Marketing Mix Modeling – Avoiding common pitfalls
Peek at the ever-increasing cost of a Super Bowl television ad and you’d likely be unconvinced that many companies’ marketing budgets are shrinking. Nevertheless, it’s happening and although many consumer brands continue the predictable migration of funds into this annual, grid-iron advertising ritual, many are also investing in something much more esoteric (and, possibly, more effective): Marketing Mix Modeling.
An often-ambiguous mix of science and intuition, MMM is an analytical process businesses used to quantitatively identify the drivers of sales and the relative impact of each. At its heart, MMM is a model explaining how various marketing tactics impact business results. Their goal is to answer one, simple question: How can marketing increase sales? Some models consider revenue, profitability, or market share, but the best model the effect of marketing on sales. The models generally take the form of sales response functions or sales curves, and are modeled assuming diminishing marginal returns, as the picture below shows:
This concept reflects the idea that each dollar spent in marketing returns marginally less than the dollar before it. Occasionally models assume constant returns to scale, depicted in the next diagram. This is a dangerous assumption because it implies that each dollar spent returns the same as the dollar before it and could lead a marketer to unwisely over-invest in a program no longer generating returns.
One particularly useful feature of Marketing Mix models is isolation of baseline from incremental growth. Marketers can distinguish and estimate the inherent inertia of mature products. The realization of their usefulness has resulted in smarter, better-informed marketing investments in many organizations, but the opposite has also occurred.
There are myriad ways in which MMM can be misused or mis-informed. Among them, three are particularly problematic: Garbage In/Garbage Out (GIGO), Collinearity & Omitted Variable Bias.
Garbage In, Garbage Out
Like all pursuits, MMM’s usefulness is only as good as its input. Put bad data in and bad data will come out. Three examples of GIGO are particularly egregious and are the most common culprits of invalid modeling:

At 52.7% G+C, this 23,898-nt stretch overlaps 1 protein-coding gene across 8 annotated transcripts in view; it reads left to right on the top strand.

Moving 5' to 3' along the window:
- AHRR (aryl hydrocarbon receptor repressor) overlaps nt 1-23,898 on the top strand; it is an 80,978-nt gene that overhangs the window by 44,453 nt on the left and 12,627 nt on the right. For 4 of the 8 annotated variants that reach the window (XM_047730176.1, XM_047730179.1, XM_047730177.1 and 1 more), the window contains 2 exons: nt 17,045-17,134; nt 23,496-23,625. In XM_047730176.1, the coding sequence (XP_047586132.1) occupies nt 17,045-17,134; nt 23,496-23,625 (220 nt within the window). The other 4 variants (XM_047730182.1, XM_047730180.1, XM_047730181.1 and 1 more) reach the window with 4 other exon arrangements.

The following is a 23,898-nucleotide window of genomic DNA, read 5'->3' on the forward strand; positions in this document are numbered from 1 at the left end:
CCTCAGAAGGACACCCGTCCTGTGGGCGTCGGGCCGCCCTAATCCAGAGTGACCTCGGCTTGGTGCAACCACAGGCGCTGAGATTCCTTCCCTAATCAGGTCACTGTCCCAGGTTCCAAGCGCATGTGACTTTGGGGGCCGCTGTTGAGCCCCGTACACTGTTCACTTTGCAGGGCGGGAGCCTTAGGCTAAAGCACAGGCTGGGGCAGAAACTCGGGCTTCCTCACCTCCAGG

- Time Dimension Mismatch – A marketing mix model which accurately gauges the relationship between sales and marketing inputs requires sales and marketing data collected at similar frequencies. While the granularity and frequency of data collection has increased, and will continue to in the future, it’s still common to track marketing inputs less frequently than sales. This mismatch may result in omission of important elements or bad assumptions about correlation.
- Inaccurate Data – Sometimes data is simply bad. Organizations frequently depend on 3rd parties or agency relationships for data. Often, data is inaccurately reported and, in some of the worst cases, faked. Without reliable and accurate data, MMM fails.
- Poor Unit Consistency – MMM requires complicated unit conversions and or comparisons. If the tracked units are incompatible, the effectiveness of the MMM can be compromised. In broadcast media, for example, a marketing investment in dollars will be counted or tracked as a Gross Rating Point (GRP). These are not equivalent to Impressions, which appear in MMM for other channel types, particularly digital.
It’s not uncommon for marketers to simultaneously adjust the timing and amount of their marketing spend in multiple channels. A marketer, for instance, may typically decide to adjust TV and radio spending at the same time and by the same amount. This collinearity makes it difficult for MMM to determine whether TV or radio spending was more impactful on sales.
To deal with collinearity, marketers change the model specification – they reduce the number of variables. In the example above, the marketer may choose either TV or radio spending as the driver in the model or they may combine them as a “broadcast media” variable. The key is to ensure that collinearity is properly measured and reported, and that the model specification accounts for it.
Omitted Variable Bias
While having too many, highly-correlated variables can result in collinearity, omitting variables can lead to other, invalid conclusions. When key sales drivers are omitted from the model, their influence may be incorrectly attributed. A price change may increase or decrease sales substantially. Left from the model, however, its impact might be wrongly attributed to a simultaneous change that occurred in a company’s in digital spending, leading to invalid conclusions about digital ROI and, potentially, misguided future investments. Unfortunately, choosing the right sales drivers to include in the model requires more business knowledge and intuition than technical or analytical prowess. Managers should carefully list all the possible impacts to sales, objectively quantify those impacts in a set of drivers and test their validity in the marketing mix model.
Marketing mix is a process of finding the simplest, most likely explanation for a set of results, but finding it is not a guarantee of repeatability. False conclusions occur, and so business and marketing intuition are critical in the success of marketing mix projects. The keys are awareness of the shortcomings of the data, and mindfulness that MMM is best used as framework for aligning organizations around marketing planning and performance.
— Amanda Hand & Lloyd Lay